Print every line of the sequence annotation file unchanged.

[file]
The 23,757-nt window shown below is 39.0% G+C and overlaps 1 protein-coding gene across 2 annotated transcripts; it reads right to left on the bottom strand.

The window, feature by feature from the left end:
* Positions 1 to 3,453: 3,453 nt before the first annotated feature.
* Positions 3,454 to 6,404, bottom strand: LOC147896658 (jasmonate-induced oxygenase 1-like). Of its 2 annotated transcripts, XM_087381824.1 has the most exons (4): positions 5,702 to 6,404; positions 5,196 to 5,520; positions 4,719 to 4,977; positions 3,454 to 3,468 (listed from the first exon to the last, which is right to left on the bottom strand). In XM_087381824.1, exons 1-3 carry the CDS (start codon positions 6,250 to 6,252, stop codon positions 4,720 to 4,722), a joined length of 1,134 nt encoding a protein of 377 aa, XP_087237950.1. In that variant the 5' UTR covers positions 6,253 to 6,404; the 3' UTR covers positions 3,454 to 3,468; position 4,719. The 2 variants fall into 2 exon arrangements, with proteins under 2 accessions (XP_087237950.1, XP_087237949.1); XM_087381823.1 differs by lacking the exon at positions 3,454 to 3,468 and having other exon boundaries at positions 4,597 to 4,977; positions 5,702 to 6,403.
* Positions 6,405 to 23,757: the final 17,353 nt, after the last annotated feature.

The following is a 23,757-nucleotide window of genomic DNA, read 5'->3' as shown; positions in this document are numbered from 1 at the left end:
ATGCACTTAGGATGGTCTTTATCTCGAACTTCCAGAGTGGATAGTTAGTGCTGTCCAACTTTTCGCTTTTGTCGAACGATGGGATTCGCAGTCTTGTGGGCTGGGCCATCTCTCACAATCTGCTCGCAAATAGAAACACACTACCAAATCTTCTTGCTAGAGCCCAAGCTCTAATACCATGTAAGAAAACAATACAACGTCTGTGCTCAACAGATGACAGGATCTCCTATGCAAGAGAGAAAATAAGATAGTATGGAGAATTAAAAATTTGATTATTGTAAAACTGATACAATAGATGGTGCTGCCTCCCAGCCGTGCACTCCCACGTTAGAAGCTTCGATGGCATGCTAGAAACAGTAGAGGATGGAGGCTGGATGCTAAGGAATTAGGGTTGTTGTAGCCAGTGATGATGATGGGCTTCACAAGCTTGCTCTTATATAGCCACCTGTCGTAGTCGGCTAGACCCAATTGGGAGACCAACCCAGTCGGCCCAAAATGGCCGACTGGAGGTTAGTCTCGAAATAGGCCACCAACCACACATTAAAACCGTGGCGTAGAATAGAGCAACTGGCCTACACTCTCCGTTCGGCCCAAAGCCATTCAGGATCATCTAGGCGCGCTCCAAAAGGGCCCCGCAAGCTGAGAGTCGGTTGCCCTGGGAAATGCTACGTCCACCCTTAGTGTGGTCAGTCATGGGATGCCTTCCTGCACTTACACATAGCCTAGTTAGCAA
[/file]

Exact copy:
The 23,757-nt window shown below is 39.0% G+C and overlaps 1 protein-coding gene across 2 annotated transcripts; it reads right to left on the bottom strand.

The window, feature by feature from the left end:
* Positions 1 to 3,453: 3,453 nt before the first annotated feature.
* Positions 3,454 to 6,404, bottom strand: LOC147896658 (jasmonate-induced oxygenase 1-like). Of its 2 annotated transcripts, XM_087381824.1 has the most exons (4): positions 5,702 to 6,404; positions 5,196 to 5,520; positions 4,719 to 4,977; positions 3,454 to 3,468 (listed from the first exon to the last, which is right to left on the bottom strand). In XM_087381824.1, exons 1-3 carry the CDS (start codon positions 6,250 to 6,252, stop codon positions 4,720 to 4,722), a joined length of 1,134 nt encoding a protein of 377 aa, XP_087237950.1. In that variant the 5' UTR covers positions 6,253 to 6,404; the 3' UTR covers positions 3,454 to 3,468; position 4,719. The 2 variants fall into 2 exon arrangements, with proteins under 2 accessions (XP_087237950.1, XP_087237949.1); XM_087381823.1 differs by lacking the exon at positions 3,454 to 3,468 and having other exon boundaries at positions 4,597 to 4,977; positions 5,702 to 6,403.
* Positions 6,405 to 23,757: the final 17,353 nt, after the last annotated feature.

The following is a 23,757-nucleotide window of genomic DNA, read 5'->3' as shown; positions in this document are numbered from 1 at the left end:
ATGCACTTAGGATGGTCTTTATCTCGAACTTCCAGAGTGGATAGTTAGTGCTGTCCAACTTTTCGCTTTTGTCGAACGATGGGATTCGCAGTCTTGTGGGCTGGGCCATCTCTCACAATCTGCTCGCAAATAGAAACACACTACCAAATCTTCTTGCTAGAGCCCAAGCTCTAATACCATGTAAGAAAACAATACAACGTCTGTGCTCAACAGATGACAGGATCTCCTATGCAAGAGAGAAAATAAGATAGTATGGAGAATTAAAAATTTGATTATTGTAAAACTGATACAATAGATGGTGCTGCCTCCCAGCCGTGCACTCCCACGTTAGAAGCTTCGATGGCATGCTAGAAACAGTAGAGGATGGAGGCTGGATGCTAAGGAATTAGGGTTGTTGTAGCCAGTGATGATGATGGGCTTCACAAGCTTGCTCTTATATAGCCACCTGTCGTAGTCGGCTAGACCCAATTGGGAGACCAACCCAGTCGGCCCAAAATGGCCGACTGGAGGTTAGTCTCGAAATAGGCCACCAACCACACATTAAAACCGTGGCGTAGAATAGAGCAACTGGCCTACACTCTCCGTTCGGCCCAAAGCCATTCAGGATCATCTAGGCGCGCTCCAAAAGGGCCCCGCAAGCTGAGAGTCGGTTGCCCTGGGAAATGCTACGTCCACCCTTAGTGTGGTCAGTCATGGGATGCCTTCCTGCACTTACACATAGCCTAGTTAGCAA